I mentioned before that React.js was the first front-end framework I learned, and I am now very accustomed to using create-react-app whenever I want to start a new project with React. Create React App takes care of installing and configuring everything you need for a basic React application so you can immediately get started working on the code you want to create. Vue CLI is the equivalent way to scaffold large projects in Vue. But, make sure you already have a basic grasp of how Vue works, or everything the files the CLI gives you will go over your head. …


In my last few blog posts I have talked about some of the ways you can use Vue.js to keep track of dynamic data on a webpage, and how Vue gives you something called directives to change the way that data appears on the page. But, as I mentioned last time, you need a way to use these things on a big scale to make a good website. The way to do this is by using Vue Components. …


For the past few weeks I’ve been talking about how to get started using Vue.js by giving an introduction to the basic things Vue has to offer. I’ve previously covered the Vue instance, and last week I talked about a few of the Vue directives for handling how things appear on a webpage. I will now talk about the directives that make your Vue app reactive and interactive to a user.

If you know anything about basic, vanilla JavaScript, you should know that the way to make a webpage reactive is by adding event listeners. There are all different kinds of events, including clicking on an HTML element, scrolling through a page, and pushing keys on the keyboard. The v-on directive is Vue’s built in way to listen for events. …


Continuing on from my last two blog posts, I’ll be talking more about some of the basics of Vue.js. I have covered how to start a project using Vue and some of the ways you can use the Vue instance in a project. In this post, I’ll go over Vue’s directives; the way to make your webpages interactive with the data in your Vue instances.

Directives are special attributes provided by Vue. They are prefixed with v- and each one applies specific reactive behavior to the HTML element you add it to on the page. The main Vue directives are v-bind, v-if, v-for, and v-on. …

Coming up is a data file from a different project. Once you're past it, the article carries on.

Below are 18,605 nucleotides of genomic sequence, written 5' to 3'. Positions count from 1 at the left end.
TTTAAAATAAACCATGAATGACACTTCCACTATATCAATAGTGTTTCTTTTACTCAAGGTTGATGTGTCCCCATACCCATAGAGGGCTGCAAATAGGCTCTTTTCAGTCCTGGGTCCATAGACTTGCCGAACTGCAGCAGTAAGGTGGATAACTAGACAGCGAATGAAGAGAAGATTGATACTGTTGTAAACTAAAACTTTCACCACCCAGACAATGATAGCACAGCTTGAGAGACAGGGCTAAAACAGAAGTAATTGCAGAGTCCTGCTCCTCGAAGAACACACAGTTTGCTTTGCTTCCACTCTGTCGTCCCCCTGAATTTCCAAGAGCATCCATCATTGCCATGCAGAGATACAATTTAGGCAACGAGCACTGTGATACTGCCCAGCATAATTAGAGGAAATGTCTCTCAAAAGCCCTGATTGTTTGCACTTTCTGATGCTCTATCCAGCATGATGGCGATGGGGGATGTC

In my last blog post, I gave an introduction of how to get started learning Vue. I talked about how it is similar to React, the framework I’ve used most often, and I gave some instructions for one of the ways to get a project set-up to try out Vue on your own computer. I ended my post by talking about the Vue instance and how to show data from it on a webpage. …


When it comes to best practices in writing code, there are a lot of thing to consider. Correct indentation for methods and classes, appropriate spacing between functions and variables, and clear names for each variable and method. Some best practices also have a limit on how many lines each method or class should be. But this can cause trouble if it makes you think that less lines of code is always better. This can cause people to sacrifice readability for succinctness.

The main reason you should follow best practices while writing code is because it increases readability. Even if your code does exactly what it is supposed to do, it isn’t good code if it’s indecipherable. Good code needs to be something another developer (or you looking back at it months or years later) can read and understand without too much trouble. The guidelines about the length of your code are just another best practice designed to help with readability. The idea is that, if your method is too long, it is probably trying to do too much and the functionality should probably be split into more than one method. …

About

Valerie Foster

Software Engineer